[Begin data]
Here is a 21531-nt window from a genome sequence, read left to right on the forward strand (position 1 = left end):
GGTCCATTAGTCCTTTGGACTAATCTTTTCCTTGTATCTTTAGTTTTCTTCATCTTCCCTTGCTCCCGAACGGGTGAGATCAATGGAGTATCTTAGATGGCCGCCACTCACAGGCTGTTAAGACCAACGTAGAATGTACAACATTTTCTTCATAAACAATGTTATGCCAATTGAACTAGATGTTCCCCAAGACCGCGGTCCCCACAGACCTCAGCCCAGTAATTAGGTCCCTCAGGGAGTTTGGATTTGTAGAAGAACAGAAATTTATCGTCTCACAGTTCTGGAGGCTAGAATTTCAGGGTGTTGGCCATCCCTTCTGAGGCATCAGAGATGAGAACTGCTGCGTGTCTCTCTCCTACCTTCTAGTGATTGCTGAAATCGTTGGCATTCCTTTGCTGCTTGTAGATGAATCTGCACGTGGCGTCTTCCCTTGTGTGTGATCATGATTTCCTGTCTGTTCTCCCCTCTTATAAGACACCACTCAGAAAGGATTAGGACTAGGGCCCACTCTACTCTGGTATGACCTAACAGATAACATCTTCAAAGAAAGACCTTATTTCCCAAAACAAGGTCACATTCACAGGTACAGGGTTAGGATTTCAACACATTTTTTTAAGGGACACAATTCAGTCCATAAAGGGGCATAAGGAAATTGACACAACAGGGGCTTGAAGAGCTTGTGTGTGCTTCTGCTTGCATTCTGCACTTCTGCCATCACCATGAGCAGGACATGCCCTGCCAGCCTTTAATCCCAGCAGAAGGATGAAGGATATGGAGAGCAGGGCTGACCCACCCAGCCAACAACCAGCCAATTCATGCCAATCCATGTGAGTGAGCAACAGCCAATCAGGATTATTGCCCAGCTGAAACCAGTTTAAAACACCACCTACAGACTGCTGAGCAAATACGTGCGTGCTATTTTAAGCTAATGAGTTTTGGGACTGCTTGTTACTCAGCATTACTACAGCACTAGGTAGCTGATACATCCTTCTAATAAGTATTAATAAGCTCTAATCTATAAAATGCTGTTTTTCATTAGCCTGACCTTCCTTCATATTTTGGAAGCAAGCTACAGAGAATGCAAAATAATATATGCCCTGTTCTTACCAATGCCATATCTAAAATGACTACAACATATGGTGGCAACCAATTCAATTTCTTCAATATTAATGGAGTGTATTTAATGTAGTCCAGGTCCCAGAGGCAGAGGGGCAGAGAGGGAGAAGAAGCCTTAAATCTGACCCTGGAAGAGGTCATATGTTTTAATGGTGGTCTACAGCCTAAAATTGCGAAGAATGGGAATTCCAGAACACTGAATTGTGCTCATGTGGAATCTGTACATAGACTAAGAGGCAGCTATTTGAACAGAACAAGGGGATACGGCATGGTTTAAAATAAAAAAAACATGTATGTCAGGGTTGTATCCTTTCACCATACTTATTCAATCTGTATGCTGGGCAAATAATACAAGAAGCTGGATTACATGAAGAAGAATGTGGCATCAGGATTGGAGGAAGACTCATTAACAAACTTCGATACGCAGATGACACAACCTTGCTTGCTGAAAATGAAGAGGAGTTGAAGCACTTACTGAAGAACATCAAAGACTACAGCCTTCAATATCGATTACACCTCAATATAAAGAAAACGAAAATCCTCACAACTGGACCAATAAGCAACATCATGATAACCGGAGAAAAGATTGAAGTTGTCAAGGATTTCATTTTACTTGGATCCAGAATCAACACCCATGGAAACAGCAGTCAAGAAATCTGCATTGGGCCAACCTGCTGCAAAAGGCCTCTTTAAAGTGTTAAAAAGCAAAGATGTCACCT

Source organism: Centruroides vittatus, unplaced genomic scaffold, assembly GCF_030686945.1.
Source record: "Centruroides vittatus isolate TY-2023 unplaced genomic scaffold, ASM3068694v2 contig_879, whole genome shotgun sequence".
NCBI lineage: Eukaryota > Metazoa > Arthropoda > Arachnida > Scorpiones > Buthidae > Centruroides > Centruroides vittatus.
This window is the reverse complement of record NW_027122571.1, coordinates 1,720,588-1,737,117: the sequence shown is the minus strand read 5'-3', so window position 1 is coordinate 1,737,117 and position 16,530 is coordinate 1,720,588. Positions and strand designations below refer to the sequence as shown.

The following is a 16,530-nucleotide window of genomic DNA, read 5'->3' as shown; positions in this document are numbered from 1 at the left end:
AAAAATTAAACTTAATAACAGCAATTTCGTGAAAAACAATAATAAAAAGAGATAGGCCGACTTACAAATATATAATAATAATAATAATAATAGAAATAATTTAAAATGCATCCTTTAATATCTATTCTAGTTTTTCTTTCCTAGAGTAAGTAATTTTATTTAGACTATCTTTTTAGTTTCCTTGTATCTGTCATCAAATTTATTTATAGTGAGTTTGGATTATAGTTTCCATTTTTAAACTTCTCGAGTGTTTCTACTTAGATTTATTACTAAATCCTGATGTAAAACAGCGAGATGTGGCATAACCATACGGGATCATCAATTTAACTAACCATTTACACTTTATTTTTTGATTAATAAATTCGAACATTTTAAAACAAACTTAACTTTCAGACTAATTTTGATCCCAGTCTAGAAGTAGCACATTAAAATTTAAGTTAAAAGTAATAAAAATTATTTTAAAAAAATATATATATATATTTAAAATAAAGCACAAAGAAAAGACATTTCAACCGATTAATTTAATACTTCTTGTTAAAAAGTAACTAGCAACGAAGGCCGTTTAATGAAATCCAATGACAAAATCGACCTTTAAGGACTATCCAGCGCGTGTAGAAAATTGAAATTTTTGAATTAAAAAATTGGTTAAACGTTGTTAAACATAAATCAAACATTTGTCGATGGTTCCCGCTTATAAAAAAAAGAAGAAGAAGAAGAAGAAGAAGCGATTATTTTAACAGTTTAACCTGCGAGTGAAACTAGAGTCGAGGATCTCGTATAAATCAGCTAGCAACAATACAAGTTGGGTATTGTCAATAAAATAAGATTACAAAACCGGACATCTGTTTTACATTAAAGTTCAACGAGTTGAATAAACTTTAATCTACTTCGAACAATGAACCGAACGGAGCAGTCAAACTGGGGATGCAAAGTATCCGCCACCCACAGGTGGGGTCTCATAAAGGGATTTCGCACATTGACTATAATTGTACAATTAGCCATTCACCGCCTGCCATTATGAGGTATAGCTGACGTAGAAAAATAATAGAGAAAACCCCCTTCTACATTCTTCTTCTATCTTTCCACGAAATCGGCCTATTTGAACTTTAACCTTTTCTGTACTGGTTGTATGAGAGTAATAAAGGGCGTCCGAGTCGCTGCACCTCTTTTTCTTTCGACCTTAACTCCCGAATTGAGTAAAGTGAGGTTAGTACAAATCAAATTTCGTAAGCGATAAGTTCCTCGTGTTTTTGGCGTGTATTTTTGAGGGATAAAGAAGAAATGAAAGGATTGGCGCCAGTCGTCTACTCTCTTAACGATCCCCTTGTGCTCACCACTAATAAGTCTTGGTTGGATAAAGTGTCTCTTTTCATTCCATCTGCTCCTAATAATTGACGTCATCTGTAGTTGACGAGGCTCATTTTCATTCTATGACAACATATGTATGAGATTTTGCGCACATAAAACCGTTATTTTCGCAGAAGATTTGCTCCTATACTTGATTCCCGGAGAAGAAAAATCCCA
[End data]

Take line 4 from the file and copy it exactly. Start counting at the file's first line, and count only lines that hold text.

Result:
Source record: "Centruroides vittatus isolate TY-2023 unplaced genomic scaffold, ASM3068694v2 contig_879, whole genome shotgun sequence".